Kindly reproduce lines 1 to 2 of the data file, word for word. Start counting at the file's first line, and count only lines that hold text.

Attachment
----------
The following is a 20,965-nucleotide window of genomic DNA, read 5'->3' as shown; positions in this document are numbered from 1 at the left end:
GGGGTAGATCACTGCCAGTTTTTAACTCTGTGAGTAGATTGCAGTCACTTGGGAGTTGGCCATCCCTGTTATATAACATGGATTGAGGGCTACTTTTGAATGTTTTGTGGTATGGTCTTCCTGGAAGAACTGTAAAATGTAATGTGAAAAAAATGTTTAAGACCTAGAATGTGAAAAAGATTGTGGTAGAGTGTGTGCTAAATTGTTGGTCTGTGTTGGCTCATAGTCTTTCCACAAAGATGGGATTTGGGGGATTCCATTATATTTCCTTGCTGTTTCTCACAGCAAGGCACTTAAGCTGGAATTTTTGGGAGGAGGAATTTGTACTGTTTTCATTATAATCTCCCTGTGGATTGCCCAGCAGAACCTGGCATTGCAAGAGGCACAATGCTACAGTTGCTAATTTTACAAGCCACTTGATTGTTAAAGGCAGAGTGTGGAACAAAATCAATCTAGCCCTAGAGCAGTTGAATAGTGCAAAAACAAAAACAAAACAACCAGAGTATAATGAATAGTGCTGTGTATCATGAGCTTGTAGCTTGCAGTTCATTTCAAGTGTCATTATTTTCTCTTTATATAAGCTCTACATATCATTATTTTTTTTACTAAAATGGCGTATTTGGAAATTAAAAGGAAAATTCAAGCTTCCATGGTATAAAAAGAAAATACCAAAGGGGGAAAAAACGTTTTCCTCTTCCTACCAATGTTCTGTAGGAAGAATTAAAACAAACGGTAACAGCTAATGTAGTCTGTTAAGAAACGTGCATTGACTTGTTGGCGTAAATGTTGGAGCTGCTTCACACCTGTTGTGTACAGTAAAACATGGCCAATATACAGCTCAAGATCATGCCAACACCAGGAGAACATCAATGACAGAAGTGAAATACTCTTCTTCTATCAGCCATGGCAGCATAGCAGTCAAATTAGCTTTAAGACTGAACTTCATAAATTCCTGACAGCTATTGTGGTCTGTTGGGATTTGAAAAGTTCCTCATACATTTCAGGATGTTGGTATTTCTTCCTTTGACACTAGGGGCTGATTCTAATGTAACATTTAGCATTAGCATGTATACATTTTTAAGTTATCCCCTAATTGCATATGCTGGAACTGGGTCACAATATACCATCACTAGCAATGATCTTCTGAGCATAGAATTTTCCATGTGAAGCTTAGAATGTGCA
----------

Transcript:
The following is a 20,965-nucleotide window of genomic DNA, read 5'->3' as shown; positions in this document are numbered from 1 at the left end:
GGGGTAGATCACTGCCAGTTTTTAACTCTGTGAGTAGATTGCAGTCACTTGGGAGTTGGCCATCCCTGTTATATAACATGGATTGAGGGCTACTTTTGAATGTTTTGTGGTATGGTCTTCCTGGAAGAACTGTAAAATGTAATGTGAAAAAAATGTTTAAGACCTAGAATGTGAAAAAGATTGTGGTAGAGTGTGTGCTAAATTGTTGGTCTGTGTTGGCTCATAGTCTTTCCACAAAGATGGGATTTGGGGGATTCCATTATATTTCCTTGCTGTTTCTCACAGCAAGGCACTTAAGCTGGAATTTTTGGGAGGAGGAATTTGTACTGTTTTCATTATAATCTCCCTGTGGATTGCCCAGCAGAACCTGGCATTGCAAGAGGCACAATGCTACAGTTGCTAATTTTACAAGCCACTTGATTGTTAAAGGCAGAGTGTGGAACAAAATCAATCTAGCCCTAGAGCAGTTGAATAGTGCAAAAACAAAAACAAAACAACCAGAGTATAATGAATAGTGCTGTGTATCATGAGCTTGTAGCTTGCAGTTCATTTCAAGTGTCATTATTTTCTCTTTATATAAGCTCTACATATCATTATTTTTTTTACTAAAATGGCGTATTTGGAAATTAAAAGGAAAATTCAAGCTTCCATGGTATAAAAAGAAAATACCAAAGGGGGAAAAAACGTTTTCCTCTTCCTACCAATGTTCTGTAGGAAGAATTAAAACAAACGGTAACAGCTAATGTAGTCTGTTAAGAAACGTGCATTGACTTGTTGGCGTAAATGTTGGAGCTGCTTCACACCTGTTGTGTACAGTAAAACATGGCCAATATACAGCTCAAGATCATGCCAACACCAGGAGAACATCAATGACAGAAGTGAAATACTCTTCTTCTATCAGCCATGGCAGCATAGCAGTCAAATTAGCTTTAAGACTGAACTTCATAAATTCCTGACAGCTATTGTGGTCTGTTGGGATTTGAAAAGTTCCTCATACATTTCAGGATGTTGGTATTTCTTCCTTTGACACTAGGGGCTGATTCTAATGTAACATTTAGCATTAGCATGTATACATTTTTAAGTTATCCCCTAATTGCATATGCTGGAACTGGGTCACAATATACCATCACTAGCAATGATCTTCTGAGCATAGAATTTTCCATGTGAAGCTTAGAATGTGCA